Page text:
Here are a few photos representing the type of projects that we’ll be making in class:

Mar 9 2017

Workshop: Color on Metal Clay

This is a 5-day intensive taking place at my studio in Berkeley, California, on May 19-23, 2017. Please sign up here.

This workshop will cover coloring metal clay by hot-bluing, patina, acrylics, colored pencils, felt, and chip inlay.

Here are a few class samples:







Patina and rock inlay

Patina and rock inlay





Colored pencils

Colored pencils

Colored pencils

Colored pencils




Rock inlay

Rock inlay

Chip inlay

Chip inlay

Sep 15 2016

Mixed Metal Jewelry from Metal Clay – Second (Revised) Edition

The second, revised and expanded edition of my book Mixed Metal Jewelry from metal Clay is now available in the form of a CD.


The first edition was published in 2009 and went out of print about a year ago. The second edition is up-to-date with the developments that have occurred in the metal clay field since the publication of the first edition.

The first part of the book covers the possible combinations of copper and bronze. This is a good reference for anyone who would like to start making mixed metal jewelry. There is also a discussion on the concept of married metals, and an overview of other possible combinations of clays in a married metal design.

The second part covers the combination of copper and silver and discusses the issues of firing these clays together. Two projects introduce the technique of mokume-gane in copper and silver. As it turns out, most projects can be done with White Bronze instead of silver, without compromising the look and strength of the pieces.

The third part includes projects which combine copper, bronze, and silver as components. It covers textures, forms, movement, and mechanisms.

Besides the project samples, the book includes over a hundred photos contributed to the second edition by metal clay artists. Thank you all for your wonderful work. The book would not be complete without you.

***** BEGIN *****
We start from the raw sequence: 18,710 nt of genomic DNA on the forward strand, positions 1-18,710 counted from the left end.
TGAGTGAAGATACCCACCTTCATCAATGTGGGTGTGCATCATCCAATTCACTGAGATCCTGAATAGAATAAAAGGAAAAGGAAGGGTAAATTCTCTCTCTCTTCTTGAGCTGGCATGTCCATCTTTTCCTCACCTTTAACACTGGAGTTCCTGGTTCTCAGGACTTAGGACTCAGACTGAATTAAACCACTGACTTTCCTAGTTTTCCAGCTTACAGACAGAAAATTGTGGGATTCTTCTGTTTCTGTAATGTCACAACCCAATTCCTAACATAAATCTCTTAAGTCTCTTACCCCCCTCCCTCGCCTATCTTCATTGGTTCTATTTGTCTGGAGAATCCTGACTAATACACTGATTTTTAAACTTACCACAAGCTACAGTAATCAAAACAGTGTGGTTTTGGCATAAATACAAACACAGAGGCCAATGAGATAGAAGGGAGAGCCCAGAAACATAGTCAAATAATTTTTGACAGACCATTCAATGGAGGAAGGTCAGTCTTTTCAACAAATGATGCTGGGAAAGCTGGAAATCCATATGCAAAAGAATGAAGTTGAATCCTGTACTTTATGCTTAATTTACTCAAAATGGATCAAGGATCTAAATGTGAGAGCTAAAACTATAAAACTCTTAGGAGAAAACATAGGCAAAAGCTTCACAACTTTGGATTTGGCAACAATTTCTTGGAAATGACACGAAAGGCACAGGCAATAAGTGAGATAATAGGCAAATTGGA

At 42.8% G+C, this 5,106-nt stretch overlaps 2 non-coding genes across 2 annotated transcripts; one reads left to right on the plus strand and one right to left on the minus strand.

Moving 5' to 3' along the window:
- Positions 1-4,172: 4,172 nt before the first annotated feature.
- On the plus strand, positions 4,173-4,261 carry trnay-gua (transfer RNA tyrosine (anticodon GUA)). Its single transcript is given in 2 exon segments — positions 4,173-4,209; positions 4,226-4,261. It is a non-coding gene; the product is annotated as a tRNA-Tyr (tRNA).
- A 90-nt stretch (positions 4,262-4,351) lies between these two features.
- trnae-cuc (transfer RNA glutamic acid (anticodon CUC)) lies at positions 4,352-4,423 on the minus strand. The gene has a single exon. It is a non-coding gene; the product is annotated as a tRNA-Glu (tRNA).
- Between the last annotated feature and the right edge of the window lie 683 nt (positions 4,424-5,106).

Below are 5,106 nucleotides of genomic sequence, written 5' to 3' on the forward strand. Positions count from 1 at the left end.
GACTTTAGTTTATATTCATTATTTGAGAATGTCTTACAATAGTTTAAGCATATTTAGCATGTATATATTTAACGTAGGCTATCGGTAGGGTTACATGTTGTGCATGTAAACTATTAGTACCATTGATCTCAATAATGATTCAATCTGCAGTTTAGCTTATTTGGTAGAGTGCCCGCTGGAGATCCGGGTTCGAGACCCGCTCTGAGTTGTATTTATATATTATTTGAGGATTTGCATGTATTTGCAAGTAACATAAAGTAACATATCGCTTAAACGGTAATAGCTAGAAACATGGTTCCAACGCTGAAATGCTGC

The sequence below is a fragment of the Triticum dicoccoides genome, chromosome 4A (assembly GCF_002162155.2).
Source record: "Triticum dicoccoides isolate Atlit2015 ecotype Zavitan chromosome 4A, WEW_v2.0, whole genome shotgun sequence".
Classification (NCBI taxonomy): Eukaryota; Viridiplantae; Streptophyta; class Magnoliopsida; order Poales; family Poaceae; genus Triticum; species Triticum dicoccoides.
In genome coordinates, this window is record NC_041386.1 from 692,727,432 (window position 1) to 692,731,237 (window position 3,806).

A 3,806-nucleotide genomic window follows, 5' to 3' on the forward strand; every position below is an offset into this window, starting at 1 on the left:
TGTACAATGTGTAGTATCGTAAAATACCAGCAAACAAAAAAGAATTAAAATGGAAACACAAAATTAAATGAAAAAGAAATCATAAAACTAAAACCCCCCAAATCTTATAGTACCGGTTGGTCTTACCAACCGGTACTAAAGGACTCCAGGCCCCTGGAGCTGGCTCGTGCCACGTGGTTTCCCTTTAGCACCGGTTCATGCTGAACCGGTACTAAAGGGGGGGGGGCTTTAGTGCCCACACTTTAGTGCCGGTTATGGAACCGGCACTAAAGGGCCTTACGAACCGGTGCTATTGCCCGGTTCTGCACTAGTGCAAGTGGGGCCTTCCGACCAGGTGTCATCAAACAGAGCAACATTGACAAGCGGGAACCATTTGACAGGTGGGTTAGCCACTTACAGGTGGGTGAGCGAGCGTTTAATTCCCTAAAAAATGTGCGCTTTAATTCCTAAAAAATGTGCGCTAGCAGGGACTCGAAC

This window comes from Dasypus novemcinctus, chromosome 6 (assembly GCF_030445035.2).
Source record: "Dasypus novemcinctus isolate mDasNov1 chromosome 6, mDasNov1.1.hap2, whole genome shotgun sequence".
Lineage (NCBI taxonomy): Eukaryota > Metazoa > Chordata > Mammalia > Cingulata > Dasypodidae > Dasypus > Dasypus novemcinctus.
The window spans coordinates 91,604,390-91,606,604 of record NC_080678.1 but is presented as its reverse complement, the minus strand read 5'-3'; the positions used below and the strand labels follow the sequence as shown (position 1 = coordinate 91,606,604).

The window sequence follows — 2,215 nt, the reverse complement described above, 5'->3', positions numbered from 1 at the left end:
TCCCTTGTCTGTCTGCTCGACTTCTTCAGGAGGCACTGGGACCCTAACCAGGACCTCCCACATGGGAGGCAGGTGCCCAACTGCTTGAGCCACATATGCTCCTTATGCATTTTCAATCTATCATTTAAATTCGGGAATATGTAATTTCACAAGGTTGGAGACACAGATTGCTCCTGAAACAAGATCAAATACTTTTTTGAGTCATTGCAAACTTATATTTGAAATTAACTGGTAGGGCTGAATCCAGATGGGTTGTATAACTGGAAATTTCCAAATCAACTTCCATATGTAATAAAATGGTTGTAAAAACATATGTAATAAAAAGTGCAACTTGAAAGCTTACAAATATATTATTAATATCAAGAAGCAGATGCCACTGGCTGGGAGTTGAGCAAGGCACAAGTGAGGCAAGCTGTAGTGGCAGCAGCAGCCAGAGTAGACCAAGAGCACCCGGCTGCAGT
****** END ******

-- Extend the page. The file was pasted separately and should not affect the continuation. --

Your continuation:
Jun 14 2016

Call for Entries

Two of my books, The Handbook of Metal Clay: Textures and Forms and Movements and mechanisms in Metal Clay, are already on their second edition. (The Handbook of Metal Clay is actually on its third edition, in the form of a CD.)

It’s now time for a second edition of my third book: Mixed Metal Jewelry from Metal Clay, which went out of print quite a few months ago. The new edition will come as a CD and is planned to be published around the end of this summer.

Those of you who have the first edition, and those of you who haven’t but have pieces of mixed metal to show, are invited to submit photos for the new edition. Any combination of metals is accepted, including silver and base metals, even pieces that only have separate components made of different metals. All brands are welcome.

The requirements:

  • The photos should be high resolution, at least 4″x4″, 300dpi.
  • Deadline: Please submit the photos as soon as possible, or no later than August 15, to my email address: hadarjacobson@gmail.com.